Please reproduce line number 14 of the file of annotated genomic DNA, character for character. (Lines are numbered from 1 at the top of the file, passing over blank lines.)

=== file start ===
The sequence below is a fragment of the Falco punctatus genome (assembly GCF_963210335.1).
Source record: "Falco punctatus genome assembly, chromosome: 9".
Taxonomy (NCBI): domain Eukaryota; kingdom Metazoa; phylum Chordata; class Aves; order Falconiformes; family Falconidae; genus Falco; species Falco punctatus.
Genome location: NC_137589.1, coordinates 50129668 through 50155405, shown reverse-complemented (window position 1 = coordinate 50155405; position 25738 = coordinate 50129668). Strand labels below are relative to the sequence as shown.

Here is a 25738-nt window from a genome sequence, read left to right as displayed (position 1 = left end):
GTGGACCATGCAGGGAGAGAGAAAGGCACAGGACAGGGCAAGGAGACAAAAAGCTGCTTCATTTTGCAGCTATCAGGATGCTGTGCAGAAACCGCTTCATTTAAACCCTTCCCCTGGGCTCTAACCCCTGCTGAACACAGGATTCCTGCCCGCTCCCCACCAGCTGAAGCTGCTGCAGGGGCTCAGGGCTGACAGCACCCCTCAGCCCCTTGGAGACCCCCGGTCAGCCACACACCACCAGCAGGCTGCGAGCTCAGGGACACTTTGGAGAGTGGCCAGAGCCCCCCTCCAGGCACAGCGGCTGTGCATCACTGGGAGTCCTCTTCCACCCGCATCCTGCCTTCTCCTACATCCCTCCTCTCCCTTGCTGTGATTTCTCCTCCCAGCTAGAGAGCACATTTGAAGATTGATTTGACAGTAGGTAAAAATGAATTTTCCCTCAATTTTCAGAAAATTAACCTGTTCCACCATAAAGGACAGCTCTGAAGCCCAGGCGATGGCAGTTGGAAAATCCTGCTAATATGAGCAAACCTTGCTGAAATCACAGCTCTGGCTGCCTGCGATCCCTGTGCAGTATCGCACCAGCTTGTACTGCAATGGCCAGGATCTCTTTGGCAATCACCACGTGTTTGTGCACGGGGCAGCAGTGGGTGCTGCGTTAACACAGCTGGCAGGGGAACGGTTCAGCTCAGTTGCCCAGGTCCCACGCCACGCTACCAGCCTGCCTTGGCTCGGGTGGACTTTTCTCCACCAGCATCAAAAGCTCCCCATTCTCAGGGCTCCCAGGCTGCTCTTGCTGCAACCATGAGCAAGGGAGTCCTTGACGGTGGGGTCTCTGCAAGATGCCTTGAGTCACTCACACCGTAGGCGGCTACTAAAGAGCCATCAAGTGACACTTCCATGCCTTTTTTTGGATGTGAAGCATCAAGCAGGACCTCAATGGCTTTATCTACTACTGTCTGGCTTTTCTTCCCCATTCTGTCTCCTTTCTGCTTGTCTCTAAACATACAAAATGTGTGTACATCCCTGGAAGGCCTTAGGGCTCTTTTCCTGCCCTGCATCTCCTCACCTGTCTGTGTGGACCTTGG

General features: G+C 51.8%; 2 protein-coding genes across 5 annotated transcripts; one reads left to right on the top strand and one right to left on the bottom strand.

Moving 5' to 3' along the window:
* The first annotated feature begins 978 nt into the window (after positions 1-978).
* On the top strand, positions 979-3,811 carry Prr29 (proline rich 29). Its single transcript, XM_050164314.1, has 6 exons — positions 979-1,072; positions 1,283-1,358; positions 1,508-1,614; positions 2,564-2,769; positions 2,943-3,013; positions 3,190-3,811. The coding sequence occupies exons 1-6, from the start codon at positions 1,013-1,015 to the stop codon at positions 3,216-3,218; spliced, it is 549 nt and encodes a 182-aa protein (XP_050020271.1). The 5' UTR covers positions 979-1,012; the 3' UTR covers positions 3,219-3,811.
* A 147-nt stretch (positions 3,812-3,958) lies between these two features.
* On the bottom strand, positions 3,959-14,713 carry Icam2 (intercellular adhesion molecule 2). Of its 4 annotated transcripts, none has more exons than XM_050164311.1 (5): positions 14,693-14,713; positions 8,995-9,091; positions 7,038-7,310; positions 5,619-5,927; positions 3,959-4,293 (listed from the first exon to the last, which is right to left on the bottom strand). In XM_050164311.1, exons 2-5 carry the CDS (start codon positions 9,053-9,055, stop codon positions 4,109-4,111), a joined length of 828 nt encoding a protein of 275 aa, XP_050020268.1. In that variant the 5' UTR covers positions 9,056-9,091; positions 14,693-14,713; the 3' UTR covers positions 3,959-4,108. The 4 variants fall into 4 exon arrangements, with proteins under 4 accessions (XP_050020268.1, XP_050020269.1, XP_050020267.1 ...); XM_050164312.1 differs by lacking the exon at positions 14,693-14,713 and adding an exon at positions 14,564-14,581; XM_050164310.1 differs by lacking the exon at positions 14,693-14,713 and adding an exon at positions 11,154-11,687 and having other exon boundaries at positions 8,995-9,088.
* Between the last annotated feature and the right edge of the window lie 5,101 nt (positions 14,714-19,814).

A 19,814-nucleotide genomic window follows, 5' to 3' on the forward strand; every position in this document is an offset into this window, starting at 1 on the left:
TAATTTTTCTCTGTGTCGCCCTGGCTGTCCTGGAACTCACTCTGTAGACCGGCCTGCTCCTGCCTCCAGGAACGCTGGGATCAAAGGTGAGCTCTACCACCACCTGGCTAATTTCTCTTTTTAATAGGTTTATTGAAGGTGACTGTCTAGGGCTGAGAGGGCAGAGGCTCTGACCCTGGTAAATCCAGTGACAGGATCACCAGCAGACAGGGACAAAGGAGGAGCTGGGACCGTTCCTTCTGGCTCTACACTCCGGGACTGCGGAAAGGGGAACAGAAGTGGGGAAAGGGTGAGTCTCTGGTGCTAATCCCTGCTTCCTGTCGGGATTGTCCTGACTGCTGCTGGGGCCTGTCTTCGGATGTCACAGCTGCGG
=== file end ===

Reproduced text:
A 19,814-nucleotide genomic window follows, 5' to 3' on the forward strand; every position in this document is an offset into this window, starting at 1 on the left: